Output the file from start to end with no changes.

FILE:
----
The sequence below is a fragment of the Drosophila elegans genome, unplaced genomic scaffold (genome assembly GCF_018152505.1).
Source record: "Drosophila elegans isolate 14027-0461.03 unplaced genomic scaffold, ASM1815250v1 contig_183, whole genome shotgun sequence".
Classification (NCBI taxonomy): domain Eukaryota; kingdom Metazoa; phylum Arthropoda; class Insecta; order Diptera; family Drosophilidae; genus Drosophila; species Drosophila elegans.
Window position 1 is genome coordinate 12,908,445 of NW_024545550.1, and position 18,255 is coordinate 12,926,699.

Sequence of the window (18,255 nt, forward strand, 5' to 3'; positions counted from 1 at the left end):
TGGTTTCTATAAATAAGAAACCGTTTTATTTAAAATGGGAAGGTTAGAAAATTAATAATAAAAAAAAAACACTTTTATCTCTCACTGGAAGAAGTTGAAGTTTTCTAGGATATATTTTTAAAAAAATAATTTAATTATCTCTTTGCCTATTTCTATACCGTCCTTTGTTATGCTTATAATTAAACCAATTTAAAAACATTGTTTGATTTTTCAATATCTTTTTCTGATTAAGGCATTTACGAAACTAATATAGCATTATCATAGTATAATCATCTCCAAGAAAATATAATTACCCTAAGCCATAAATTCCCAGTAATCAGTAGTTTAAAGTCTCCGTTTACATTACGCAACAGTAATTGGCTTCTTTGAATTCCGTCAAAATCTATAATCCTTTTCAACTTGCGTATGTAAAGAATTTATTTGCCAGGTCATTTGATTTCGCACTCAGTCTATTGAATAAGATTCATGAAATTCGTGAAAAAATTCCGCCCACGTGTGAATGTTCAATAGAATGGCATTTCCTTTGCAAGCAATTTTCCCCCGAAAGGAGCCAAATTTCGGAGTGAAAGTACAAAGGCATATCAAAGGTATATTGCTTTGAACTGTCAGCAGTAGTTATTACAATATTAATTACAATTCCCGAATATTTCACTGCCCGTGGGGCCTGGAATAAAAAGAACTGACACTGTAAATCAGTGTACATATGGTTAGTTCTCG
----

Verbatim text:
The sequence below is a fragment of the Drosophila elegans genome, unplaced genomic scaffold (genome assembly GCF_018152505.1).
Source record: "Drosophila elegans isolate 14027-0461.03 unplaced genomic scaffold, ASM1815250v1 contig_183, whole genome shotgun sequence".
Classification (NCBI taxonomy): domain Eukaryota; kingdom Metazoa; phylum Arthropoda; class Insecta; order Diptera; family Drosophilidae; genus Drosophila; species Drosophila elegans.
Window position 1 is genome coordinate 12,908,445 of NW_024545550.1, and position 18,255 is coordinate 12,926,699.

Sequence of the window (18,255 nt, forward strand, 5' to 3'; positions counted from 1 at the left end):
TGGTTTCTATAAATAAGAAACCGTTTTATTTAAAATGGGAAGGTTAGAAAATTAATAATAAAAAAAAAACACTTTTATCTCTCACTGGAAGAAGTTGAAGTTTTCTAGGATATATTTTTAAAAAAATAATTTAATTATCTCTTTGCCTATTTCTATACCGTCCTTTGTTATGCTTATAATTAAACCAATTTAAAAACATTGTTTGATTTTTCAATATCTTTTTCTGATTAAGGCATTTACGAAACTAATATAGCATTATCATAGTATAATCATCTCCAAGAAAATATAATTACCCTAAGCCATAAATTCCCAGTAATCAGTAGTTTAAAGTCTCCGTTTACATTACGCAACAGTAATTGGCTTCTTTGAATTCCGTCAAAATCTATAATCCTTTTCAACTTGCGTATGTAAAGAATTTATTTGCCAGGTCATTTGATTTCGCACTCAGTCTATTGAATAAGATTCATGAAATTCGTGAAAAAATTCCGCCCACGTGTGAATGTTCAATAGAATGGCATTTCCTTTGCAAGCAATTTTCCCCCGAAAGGAGCCAAATTTCGGAGTGAAAGTACAAAGGCATATCAAAGGTATATTGCTTTGAACTGTCAGCAGTAGTTATTACAATATTAATTACAATTCCCGAATATTTCACTGCCCGTGGGGCCTGGAATAAAAAGAACTGACACTGTAAATCAGTGTACATATGGTTAGTTCTCG